The UK is abandoning its existing contact-tracing app and switching to the technology provided by Google and Apple, Sky News has confirmed.
The news will be announced at a briefing later today.
The move marks a major U-turn, after the government insisted its own centralised model was more effective than the model being proposed by the technology companies.
In particular the government believed that by holding the data on contacts in a centralised manner they would have been able to develop valuable epidemiological data about how the virus is spreading.
The centralised model would also have helped prevent against people causing mischief with the system by giving the authorities an edge in detecting false positives.
Google and Apple collaborated to allow mobile devices to use Bluetooth in the background and register when they come within close proximity of another mobile phone.
But the collaboration required health authorities’ apps to utilise a decentralised model of data storage – keeping the list of contacts on each device, rather than uploading it to a central authority – which they said would protect users’ privacy.
As the iOS and Android mobile operating systems are run on 99% of the world’s smartphones, the companies’ technical designs have a fundamental say in how contact-tracing apps work.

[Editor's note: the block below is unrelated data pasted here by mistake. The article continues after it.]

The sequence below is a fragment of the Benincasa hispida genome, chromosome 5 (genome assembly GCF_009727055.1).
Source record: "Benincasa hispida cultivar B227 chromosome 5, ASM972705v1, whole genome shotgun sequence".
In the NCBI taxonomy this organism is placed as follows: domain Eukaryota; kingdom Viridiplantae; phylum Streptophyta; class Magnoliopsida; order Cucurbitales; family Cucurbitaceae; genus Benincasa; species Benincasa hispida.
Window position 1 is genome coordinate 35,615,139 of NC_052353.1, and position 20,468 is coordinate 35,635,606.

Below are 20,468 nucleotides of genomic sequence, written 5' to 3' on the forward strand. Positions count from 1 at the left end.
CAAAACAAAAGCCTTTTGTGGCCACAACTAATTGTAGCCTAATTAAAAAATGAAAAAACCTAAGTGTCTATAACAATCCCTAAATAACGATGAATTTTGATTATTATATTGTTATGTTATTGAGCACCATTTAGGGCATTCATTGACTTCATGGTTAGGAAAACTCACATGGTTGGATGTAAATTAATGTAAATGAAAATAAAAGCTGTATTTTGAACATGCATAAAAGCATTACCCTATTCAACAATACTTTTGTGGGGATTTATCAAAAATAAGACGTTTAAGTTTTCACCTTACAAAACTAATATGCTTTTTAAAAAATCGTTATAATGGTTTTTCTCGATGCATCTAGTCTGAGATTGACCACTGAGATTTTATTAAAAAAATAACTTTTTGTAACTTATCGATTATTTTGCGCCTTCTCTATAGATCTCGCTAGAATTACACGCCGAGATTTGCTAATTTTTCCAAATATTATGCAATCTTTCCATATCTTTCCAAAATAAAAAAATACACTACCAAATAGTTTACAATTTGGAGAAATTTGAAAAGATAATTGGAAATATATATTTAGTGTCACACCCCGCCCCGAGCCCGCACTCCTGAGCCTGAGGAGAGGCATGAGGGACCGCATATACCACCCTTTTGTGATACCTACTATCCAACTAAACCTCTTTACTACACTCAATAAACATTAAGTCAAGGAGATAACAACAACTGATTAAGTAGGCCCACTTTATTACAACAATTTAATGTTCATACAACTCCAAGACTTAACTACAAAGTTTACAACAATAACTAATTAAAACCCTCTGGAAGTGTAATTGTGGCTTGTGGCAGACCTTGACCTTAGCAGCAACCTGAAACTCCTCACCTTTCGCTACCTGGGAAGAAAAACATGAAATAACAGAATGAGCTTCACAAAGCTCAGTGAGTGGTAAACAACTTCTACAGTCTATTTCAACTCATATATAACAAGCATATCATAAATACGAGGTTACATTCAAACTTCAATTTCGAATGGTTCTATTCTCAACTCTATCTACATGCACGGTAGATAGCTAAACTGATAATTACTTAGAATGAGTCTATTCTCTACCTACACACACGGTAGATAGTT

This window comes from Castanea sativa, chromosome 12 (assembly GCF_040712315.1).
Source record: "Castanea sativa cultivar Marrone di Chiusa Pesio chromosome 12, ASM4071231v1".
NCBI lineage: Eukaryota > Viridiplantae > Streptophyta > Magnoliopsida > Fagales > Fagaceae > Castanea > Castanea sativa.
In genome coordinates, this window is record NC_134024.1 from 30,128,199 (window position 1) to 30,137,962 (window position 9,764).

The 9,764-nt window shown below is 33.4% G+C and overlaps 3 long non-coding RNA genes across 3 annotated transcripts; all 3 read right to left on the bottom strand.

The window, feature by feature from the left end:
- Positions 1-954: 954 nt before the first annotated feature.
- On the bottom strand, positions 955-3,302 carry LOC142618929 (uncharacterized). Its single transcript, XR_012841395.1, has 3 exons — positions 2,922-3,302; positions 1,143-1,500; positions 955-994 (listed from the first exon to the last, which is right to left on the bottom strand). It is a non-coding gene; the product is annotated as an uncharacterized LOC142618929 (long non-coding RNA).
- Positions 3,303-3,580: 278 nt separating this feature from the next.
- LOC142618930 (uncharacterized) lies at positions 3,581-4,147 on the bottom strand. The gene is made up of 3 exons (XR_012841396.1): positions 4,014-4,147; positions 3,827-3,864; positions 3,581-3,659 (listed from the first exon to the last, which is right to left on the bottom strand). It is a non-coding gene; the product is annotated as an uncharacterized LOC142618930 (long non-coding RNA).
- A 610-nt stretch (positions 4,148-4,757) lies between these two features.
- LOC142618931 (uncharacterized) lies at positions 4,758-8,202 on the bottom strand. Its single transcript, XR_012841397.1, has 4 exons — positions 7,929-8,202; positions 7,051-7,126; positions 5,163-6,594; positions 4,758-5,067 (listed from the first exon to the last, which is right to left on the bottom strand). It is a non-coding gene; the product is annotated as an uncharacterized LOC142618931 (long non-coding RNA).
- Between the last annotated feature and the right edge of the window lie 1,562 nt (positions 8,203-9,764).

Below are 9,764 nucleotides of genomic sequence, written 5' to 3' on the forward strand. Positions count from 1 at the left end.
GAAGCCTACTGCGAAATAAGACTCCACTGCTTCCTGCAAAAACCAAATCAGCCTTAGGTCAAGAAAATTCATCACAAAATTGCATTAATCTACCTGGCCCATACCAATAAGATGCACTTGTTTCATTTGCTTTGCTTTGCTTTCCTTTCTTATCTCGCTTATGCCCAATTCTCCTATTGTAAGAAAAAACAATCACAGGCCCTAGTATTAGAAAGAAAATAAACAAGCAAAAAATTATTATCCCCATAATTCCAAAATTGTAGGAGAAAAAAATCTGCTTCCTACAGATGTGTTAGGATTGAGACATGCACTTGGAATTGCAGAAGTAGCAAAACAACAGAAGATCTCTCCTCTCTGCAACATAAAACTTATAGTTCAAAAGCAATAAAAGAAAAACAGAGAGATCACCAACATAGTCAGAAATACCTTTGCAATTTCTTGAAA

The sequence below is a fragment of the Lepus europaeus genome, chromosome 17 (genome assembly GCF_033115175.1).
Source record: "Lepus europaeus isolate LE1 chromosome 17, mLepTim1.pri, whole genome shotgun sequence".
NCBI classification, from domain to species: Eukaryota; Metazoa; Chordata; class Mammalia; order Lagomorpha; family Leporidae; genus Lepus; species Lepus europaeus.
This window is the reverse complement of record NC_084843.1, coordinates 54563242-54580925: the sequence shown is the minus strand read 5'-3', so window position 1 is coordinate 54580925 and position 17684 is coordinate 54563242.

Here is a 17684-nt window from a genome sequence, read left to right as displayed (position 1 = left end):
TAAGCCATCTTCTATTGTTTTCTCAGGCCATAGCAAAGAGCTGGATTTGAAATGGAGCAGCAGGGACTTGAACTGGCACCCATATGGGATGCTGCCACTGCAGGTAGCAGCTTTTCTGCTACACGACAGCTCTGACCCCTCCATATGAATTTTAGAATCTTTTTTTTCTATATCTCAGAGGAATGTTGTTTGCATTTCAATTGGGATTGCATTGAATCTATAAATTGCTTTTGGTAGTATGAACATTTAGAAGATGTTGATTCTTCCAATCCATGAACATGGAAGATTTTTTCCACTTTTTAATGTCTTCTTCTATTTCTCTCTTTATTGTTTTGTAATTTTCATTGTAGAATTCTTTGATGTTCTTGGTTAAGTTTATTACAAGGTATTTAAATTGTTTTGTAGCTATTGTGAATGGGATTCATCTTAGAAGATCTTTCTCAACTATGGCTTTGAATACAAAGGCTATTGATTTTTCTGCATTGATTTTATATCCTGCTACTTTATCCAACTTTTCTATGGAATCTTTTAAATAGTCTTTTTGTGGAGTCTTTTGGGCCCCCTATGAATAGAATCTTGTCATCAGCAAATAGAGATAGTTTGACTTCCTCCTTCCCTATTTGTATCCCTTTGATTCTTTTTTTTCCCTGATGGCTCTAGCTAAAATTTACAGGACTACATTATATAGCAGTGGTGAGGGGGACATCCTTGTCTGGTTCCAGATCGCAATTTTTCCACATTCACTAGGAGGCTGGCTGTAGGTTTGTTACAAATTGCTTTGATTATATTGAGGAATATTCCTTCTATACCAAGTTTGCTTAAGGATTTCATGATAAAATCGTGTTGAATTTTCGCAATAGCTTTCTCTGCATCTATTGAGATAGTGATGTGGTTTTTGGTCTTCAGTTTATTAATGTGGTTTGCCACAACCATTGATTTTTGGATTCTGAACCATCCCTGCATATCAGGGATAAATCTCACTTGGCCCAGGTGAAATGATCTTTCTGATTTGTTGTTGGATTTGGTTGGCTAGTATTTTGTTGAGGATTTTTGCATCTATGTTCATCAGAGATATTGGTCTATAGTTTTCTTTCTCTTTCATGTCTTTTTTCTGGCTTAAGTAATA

For months the government had asserted that its app, designed outside of the requirements set by Apple and Google, would be more effective than what could be achieved within those requirements.
Despite being initially promised for mid-May, a health minister has now said the app would not be ready before winter.
Lord Bethell confirmed the government still planned to introduce a contact-tracing app, describing it as “a really important option for the future”.
The app has been the subject of a trial on the Isle of Wight, where the Department of Health says it has been downloaded by 54,000 people.
Lord Bethell said the trial had been a success, but admitted that one of its principal lessons had been that greater emphasis needed to be placed on manual contact tracing.
“It was a reminder that you can’t take a totally technical answer to the problem,” he said.
Problems with manual contact tracing have been apparent in NHS statistics which today revealed that at least a quarter of people who test positive for COVID-19 in the UK are being missed.